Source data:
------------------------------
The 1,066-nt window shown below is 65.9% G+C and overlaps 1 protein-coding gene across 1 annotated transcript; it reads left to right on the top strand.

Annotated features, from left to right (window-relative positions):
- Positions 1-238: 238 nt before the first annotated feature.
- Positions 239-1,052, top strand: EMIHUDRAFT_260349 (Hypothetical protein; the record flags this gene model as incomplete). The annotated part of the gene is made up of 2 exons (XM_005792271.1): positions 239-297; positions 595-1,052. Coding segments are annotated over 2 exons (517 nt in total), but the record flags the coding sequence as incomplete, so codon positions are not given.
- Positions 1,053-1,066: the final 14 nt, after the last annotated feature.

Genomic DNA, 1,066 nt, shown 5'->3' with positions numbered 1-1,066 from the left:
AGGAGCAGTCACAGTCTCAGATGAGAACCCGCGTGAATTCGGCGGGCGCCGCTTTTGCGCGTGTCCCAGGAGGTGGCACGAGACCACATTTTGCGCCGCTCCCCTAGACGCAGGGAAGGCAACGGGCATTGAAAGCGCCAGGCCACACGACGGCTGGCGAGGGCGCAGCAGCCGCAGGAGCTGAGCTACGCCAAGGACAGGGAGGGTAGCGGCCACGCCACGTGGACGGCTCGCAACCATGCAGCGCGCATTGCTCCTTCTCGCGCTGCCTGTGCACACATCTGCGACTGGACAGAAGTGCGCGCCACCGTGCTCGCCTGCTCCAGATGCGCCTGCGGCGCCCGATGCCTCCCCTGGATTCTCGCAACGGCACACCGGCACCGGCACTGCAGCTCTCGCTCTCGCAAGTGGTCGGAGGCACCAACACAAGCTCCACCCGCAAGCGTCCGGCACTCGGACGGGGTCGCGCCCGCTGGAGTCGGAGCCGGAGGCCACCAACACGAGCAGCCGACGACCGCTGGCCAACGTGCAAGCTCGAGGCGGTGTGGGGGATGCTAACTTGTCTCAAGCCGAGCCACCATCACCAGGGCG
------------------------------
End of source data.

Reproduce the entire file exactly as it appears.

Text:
The 1,066-nt window shown below is 65.9% G+C and overlaps 1 protein-coding gene across 1 annotated transcript; it reads left to right on the top strand.

Annotated features, from left to right (window-relative positions):
- Positions 1-238: 238 nt before the first annotated feature.
- Positions 239-1,052, top strand: EMIHUDRAFT_260349 (Hypothetical protein; the record flags this gene model as incomplete). The annotated part of the gene is made up of 2 exons (XM_005792271.1): positions 239-297; positions 595-1,052. Coding segments are annotated over 2 exons (517 nt in total), but the record flags the coding sequence as incomplete, so codon positions are not given.
- Positions 1,053-1,066: the final 14 nt, after the last annotated feature.

Genomic DNA, 1,066 nt, shown 5'->3' with positions numbered 1-1,066 from the left:
AGGAGCAGTCACAGTCTCAGATGAGAACCCGCGTGAATTCGGCGGGCGCCGCTTTTGCGCGTGTCCCAGGAGGTGGCACGAGACCACATTTTGCGCCGCTCCCCTAGACGCAGGGAAGGCAACGGGCATTGAAAGCGCCAGGCCACACGACGGCTGGCGAGGGCGCAGCAGCCGCAGGAGCTGAGCTACGCCAAGGACAGGGAGGGTAGCGGCCACGCCACGTGGACGGCTCGCAACCATGCAGCGCGCATTGCTCCTTCTCGCGCTGCCTGTGCACACATCTGCGACTGGACAGAAGTGCGCGCCACCGTGCTCGCCTGCTCCAGATGCGCCTGCGGCGCCCGATGCCTCCCCTGGATTCTCGCAACGGCACACCGGCACCGGCACTGCAGCTCTCGCTCTCGCAAGTGGTCGGAGGCACCAACACAAGCTCCACCCGCAAGCGTCCGGCACTCGGACGGGGTCGCGCCCGCTGGAGTCGGAGCCGGAGGCCACCAACACGAGCAGCCGACGACCGCTGGCCAACGTGCAAGCTCGAGGCGGTGTGGGGGATGCTAACTTGTCTCAAGCCGAGCCACCATCACCAGGGCG